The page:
March 18, 1870

L RC52.09
Archbishop Lynch fonds


Here is the papal bull of Lynch's nomination as first Archbishop of Toronto:

March 18, 1870

L RC52.10
Archbishop Lynch fonds


Archbishop Lynch wrote a pastoral letter while in Rome regarding the erection of the Archiepiscopal See (Archdiocese) of Toronto:

First page of Abp. Lynch's pastoral letter,
April 6, 1870

L AA11.05(a)
Archbishop Lynch fonds


Archbishop Lynch's official induction was in September 1870. He sent a copy of the letter below to the Prime Minister, the Premier of Ontario, and the Lieutenant Governor of Ontario to inform them of the news:

St. Michael's Palace
Sept. 15, 1870

Excellency
I have the honor to inform you that his Holiness Pope Pius IX has been pleased to elevate me to the dignity of Archbishop of the See of Toronto. This however will cause no modification with regard to the Roman C.[atholic] Episcopal Corporation for the diocese.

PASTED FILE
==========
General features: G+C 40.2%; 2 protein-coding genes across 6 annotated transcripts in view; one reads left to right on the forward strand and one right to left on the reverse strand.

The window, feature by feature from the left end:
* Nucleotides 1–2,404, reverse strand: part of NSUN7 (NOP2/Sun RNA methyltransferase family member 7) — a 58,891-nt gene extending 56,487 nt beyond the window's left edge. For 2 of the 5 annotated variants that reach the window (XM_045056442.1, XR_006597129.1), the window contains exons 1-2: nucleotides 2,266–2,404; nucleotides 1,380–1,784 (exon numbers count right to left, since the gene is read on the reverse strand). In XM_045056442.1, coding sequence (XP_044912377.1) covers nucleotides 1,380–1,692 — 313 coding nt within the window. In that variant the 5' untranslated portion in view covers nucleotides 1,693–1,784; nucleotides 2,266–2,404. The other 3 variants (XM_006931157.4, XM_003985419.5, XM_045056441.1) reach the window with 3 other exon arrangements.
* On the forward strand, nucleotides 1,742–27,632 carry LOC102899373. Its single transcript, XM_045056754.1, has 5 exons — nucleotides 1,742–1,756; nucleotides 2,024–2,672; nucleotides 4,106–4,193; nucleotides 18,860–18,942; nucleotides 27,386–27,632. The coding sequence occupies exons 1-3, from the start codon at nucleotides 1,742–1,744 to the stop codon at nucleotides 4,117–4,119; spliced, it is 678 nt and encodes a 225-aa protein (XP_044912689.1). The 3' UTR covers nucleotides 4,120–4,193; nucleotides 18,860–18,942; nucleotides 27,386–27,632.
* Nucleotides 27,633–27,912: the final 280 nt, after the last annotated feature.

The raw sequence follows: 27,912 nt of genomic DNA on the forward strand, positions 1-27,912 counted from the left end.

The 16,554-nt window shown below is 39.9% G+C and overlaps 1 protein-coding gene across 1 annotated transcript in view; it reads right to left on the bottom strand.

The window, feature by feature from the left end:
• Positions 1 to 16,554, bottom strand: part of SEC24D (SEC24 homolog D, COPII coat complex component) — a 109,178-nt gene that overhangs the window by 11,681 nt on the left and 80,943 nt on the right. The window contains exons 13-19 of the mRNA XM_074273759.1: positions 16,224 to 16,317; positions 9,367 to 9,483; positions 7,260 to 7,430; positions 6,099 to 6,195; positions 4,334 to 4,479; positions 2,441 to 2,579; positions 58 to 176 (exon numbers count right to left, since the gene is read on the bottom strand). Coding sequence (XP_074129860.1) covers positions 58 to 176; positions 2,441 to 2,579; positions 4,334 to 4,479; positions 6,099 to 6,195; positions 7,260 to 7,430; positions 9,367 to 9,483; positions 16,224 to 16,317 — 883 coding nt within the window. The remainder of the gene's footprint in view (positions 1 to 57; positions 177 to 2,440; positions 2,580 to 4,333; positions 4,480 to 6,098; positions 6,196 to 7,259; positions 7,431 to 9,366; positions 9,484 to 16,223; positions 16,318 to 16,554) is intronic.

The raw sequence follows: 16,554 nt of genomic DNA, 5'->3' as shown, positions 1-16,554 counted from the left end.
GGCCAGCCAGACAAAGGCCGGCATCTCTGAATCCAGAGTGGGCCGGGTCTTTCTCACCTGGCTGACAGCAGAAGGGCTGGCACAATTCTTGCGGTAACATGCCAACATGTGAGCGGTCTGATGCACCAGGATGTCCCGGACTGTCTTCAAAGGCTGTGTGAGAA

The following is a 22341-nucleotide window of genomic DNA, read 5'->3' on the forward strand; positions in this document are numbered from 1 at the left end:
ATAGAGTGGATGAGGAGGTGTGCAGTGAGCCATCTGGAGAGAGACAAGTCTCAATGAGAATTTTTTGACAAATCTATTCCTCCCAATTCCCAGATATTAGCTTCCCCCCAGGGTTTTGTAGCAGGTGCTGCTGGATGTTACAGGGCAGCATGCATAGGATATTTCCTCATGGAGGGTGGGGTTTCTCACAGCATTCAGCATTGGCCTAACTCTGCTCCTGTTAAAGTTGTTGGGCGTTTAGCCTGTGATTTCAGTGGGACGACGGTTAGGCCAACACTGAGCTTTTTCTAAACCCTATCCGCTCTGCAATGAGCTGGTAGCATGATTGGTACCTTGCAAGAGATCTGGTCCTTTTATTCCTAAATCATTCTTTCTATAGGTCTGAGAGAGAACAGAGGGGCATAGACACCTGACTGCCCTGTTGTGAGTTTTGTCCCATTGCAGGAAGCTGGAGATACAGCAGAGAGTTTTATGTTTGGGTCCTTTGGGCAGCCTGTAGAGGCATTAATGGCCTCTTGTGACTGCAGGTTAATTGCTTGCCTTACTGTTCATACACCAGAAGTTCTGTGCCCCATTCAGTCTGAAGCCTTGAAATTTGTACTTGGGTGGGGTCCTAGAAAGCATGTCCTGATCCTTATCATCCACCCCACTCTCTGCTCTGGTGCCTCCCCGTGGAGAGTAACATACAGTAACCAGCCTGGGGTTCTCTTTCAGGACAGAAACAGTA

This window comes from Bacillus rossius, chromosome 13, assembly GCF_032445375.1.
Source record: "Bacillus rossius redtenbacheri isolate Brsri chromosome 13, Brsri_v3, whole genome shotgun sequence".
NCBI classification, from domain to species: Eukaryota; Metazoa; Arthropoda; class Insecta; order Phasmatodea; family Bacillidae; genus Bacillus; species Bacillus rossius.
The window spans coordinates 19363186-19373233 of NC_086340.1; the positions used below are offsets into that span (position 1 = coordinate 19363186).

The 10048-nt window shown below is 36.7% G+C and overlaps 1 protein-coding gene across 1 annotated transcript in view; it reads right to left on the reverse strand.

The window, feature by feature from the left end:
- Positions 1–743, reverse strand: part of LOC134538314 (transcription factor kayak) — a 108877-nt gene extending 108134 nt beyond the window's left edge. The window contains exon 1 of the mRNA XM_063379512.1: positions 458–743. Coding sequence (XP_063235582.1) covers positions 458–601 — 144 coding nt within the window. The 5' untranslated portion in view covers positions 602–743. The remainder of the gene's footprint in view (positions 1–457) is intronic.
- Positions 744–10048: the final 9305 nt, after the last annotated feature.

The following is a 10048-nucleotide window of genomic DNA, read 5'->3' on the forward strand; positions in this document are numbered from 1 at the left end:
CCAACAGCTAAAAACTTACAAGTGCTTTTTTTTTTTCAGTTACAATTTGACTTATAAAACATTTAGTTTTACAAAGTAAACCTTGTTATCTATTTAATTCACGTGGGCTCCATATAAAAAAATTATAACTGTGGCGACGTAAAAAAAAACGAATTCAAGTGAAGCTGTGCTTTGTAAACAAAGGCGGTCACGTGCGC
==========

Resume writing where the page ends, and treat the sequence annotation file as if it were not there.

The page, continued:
I have the honor to be
Your Excellencies
Most obt. servt.

Copies of the above were sent to Sir John A. Macdonald, Hon. J. S. Macdonald, Hon. W. P. Howland, Lieut. Gov.

L AH15.07
Archbishop Lynch fonds


Lynch received a reply from Hon. W. P. Howland, congratulating him on his promotion:

Government House
Toronto. 16th September 1870

My Lord Archbishop
I have the honor to acknowledge your Grace's letter of the 15th inst. acquainting me that His Holiness Pope Pius IX has been pleased to elevate you to the dignity of Archbishop of the See of Toronto, upon which event permits me to render to Your Grace my hearty congratulations.